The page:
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Grabowski: Setting Bill O'Reilly straight regarding Indian gaming

In the Aug. 12 broadcast of "The O'Reilly Factor," the show's host, Bill O'Reilly, repeatedly pushed his guest, Ernie Stevens of the National Indian Gaming Association, to "open the books" of Indian casinos. O'Reilly maintained that doing so would quell criticisms that the profits of tribally-owned casinos go to only a handful of Natives and that gaming does little to address the high rates of poverty which pervade Indian country. "Opening the books" may be a catchy sound bite on the talk show circuit however the suggestion rings hollow as a remedy for ameliorating poverty in Indian country. Let's look at some basic facts.

Fact 1: All Indian reservations are not created equal. While Indian country as a whole is plagued with horrendous rates of poverty, these are not uniform from reservation to reservation. Instead, they vary with the proximity of a reservation to major metropolitan centers, with the natural resources located on the land, as well as with the legal history of each reservation. All three factors directly affect how reservation land is used by tribal members and what economic opportunities can be obtained on and near a reservation. Unsurprisingly, reservations which are located near thriving cities and the employment opportunities these provide generally have higher standards of living than those which do not.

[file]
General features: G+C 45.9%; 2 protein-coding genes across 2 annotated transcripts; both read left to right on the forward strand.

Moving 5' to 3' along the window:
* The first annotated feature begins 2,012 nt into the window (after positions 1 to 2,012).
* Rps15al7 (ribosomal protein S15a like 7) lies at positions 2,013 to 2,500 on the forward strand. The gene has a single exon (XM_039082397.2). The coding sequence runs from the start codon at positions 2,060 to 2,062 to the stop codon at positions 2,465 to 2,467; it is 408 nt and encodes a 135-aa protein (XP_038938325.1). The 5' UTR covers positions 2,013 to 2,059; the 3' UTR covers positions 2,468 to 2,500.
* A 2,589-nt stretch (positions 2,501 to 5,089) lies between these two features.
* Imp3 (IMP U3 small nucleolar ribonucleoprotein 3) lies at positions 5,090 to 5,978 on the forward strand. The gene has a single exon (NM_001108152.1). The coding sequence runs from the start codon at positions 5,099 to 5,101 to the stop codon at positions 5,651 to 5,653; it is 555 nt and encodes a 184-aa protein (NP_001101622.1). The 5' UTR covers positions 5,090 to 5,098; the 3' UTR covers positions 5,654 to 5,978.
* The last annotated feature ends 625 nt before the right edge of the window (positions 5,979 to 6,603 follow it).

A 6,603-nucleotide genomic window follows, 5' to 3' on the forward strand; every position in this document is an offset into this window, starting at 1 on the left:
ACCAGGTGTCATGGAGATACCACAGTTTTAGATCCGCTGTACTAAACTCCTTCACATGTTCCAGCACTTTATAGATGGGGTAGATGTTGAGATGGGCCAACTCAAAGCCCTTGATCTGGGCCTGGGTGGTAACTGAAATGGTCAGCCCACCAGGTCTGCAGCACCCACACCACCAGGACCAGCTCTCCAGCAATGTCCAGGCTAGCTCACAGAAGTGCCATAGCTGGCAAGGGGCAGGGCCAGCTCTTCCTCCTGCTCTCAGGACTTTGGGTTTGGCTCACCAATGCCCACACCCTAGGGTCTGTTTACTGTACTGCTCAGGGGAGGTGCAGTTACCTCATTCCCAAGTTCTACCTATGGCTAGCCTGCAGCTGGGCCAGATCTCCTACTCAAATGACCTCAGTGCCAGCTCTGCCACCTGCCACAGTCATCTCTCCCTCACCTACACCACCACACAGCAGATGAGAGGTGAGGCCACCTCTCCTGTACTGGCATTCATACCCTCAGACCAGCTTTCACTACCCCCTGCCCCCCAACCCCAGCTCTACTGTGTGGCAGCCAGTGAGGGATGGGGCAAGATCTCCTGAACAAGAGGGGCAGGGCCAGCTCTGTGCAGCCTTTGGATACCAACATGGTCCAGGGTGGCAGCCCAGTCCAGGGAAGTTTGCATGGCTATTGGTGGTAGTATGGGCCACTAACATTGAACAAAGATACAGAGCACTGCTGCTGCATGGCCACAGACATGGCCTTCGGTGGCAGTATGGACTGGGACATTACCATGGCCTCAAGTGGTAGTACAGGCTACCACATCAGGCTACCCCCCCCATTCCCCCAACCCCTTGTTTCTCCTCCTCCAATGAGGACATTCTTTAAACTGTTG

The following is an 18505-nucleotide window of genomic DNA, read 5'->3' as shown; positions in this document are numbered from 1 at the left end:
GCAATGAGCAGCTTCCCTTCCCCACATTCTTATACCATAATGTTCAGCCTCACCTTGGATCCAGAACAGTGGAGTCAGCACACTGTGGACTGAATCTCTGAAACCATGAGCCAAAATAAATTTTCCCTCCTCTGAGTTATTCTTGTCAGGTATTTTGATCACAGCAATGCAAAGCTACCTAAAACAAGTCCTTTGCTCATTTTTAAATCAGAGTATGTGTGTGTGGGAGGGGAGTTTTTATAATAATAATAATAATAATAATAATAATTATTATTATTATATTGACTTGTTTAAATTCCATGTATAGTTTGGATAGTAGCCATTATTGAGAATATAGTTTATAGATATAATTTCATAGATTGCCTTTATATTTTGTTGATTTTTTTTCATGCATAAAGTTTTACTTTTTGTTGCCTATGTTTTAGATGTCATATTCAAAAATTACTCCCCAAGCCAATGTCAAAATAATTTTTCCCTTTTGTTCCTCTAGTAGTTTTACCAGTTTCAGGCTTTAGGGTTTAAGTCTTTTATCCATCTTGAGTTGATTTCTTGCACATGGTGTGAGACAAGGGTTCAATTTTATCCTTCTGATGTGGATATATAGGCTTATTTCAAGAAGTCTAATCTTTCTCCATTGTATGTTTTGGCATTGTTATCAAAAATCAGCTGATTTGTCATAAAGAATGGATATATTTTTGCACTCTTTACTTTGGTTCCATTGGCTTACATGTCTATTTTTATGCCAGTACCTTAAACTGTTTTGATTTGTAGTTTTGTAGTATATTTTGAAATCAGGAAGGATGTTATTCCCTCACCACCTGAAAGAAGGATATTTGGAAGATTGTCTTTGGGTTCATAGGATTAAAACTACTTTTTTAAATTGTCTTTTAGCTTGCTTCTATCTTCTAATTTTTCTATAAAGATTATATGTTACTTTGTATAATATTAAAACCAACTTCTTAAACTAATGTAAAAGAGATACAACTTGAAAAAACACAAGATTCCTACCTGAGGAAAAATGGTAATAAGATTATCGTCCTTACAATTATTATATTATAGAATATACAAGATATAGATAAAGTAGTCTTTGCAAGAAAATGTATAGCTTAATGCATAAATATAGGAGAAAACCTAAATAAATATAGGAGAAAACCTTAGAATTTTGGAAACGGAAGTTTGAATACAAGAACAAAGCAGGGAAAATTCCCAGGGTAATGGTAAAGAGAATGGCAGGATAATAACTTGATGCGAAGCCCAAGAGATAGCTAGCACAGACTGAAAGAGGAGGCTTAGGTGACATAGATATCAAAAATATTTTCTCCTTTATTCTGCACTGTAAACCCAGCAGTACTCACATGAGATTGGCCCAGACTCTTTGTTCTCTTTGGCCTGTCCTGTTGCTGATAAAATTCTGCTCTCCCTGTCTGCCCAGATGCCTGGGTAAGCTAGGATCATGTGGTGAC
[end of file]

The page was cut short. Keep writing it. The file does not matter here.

Fact 2: All Indian casinos are not created equal. Some tribally-owned casinos are economic failures, some are moderate successes, while a lucky few reap hundreds of millions of dollars or more in profits. In fact, only a handful of casinos are responsible for the lion's share of the profits in Indian gaming. Of the top-earning three, Foxwoods and Mohegan Sun are both located in Connecticut in the densely populated corridor between New York City and Boston; similarly, the Shakopee Mdewakantan casino in Minnesota is located near the Twin Cities and the consumer mecca, the Mall of America, which attracts thousands from home and abroad annually.